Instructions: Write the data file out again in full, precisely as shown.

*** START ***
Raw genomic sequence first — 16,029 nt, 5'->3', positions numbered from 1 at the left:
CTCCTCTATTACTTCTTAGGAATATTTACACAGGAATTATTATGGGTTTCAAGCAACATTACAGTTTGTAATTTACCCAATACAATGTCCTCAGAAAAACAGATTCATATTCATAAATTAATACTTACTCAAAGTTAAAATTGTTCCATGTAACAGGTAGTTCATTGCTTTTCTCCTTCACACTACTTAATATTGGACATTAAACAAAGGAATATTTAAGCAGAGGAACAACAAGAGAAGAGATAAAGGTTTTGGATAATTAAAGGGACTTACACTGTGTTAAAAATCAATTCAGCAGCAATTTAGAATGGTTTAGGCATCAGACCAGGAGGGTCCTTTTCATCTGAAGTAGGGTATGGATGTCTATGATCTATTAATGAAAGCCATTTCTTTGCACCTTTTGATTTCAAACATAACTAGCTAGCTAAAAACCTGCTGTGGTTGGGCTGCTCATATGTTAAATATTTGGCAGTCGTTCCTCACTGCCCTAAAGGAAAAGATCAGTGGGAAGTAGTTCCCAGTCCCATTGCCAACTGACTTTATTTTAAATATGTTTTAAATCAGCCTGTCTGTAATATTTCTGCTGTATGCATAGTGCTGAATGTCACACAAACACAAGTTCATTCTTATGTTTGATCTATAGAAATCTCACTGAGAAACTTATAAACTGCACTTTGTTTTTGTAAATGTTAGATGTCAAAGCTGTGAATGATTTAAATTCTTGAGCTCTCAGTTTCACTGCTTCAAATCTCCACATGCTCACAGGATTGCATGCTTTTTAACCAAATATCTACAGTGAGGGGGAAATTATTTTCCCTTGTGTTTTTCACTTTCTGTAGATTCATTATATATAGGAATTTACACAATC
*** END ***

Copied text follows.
Raw genomic sequence first — 16,029 nt, 5'->3', positions numbered from 1 at the left:
CTCCTCTATTACTTCTTAGGAATATTTACACAGGAATTATTATGGGTTTCAAGCAACATTACAGTTTGTAATTTACCCAATACAATGTCCTCAGAAAAACAGATTCATATTCATAAATTAATACTTACTCAAAGTTAAAATTGTTCCATGTAACAGGTAGTTCATTGCTTTTCTCCTTCACACTACTTAATATTGGACATTAAACAAAGGAATATTTAAGCAGAGGAACAACAAGAGAAGAGATAAAGGTTTTGGATAATTAAAGGGACTTACACTGTGTTAAAAATCAATTCAGCAGCAATTTAGAATGGTTTAGGCATCAGACCAGGAGGGTCCTTTTCATCTGAAGTAGGGTATGGATGTCTATGATCTATTAATGAAAGCCATTTCTTTGCACCTTTTGATTTCAAACATAACTAGCTAGCTAAAAACCTGCTGTGGTTGGGCTGCTCATATGTTAAATATTTGGCAGTCGTTCCTCACTGCCCTAAAGGAAAAGATCAGTGGGAAGTAGTTCCCAGTCCCATTGCCAACTGACTTTATTTTAAATATGTTTTAAATCAGCCTGTCTGTAATATTTCTGCTGTATGCATAGTGCTGAATGTCACACAAACACAAGTTCATTCTTATGTTTGATCTATAGAAATCTCACTGAGAAACTTATAAACTGCACTTTGTTTTTGTAAATGTTAGATGTCAAAGCTGTGAATGATTTAAATTCTTGAGCTCTCAGTTTCACTGCTTCAAATCTCCACATGCTCACAGGATTGCATGCTTTTTAACCAAATATCTACAGTGAGGGGGAAATTATTTTCCCTTGTGTTTTTCACTTTCTGTAGATTCATTATATATAGGAATTTACACAATC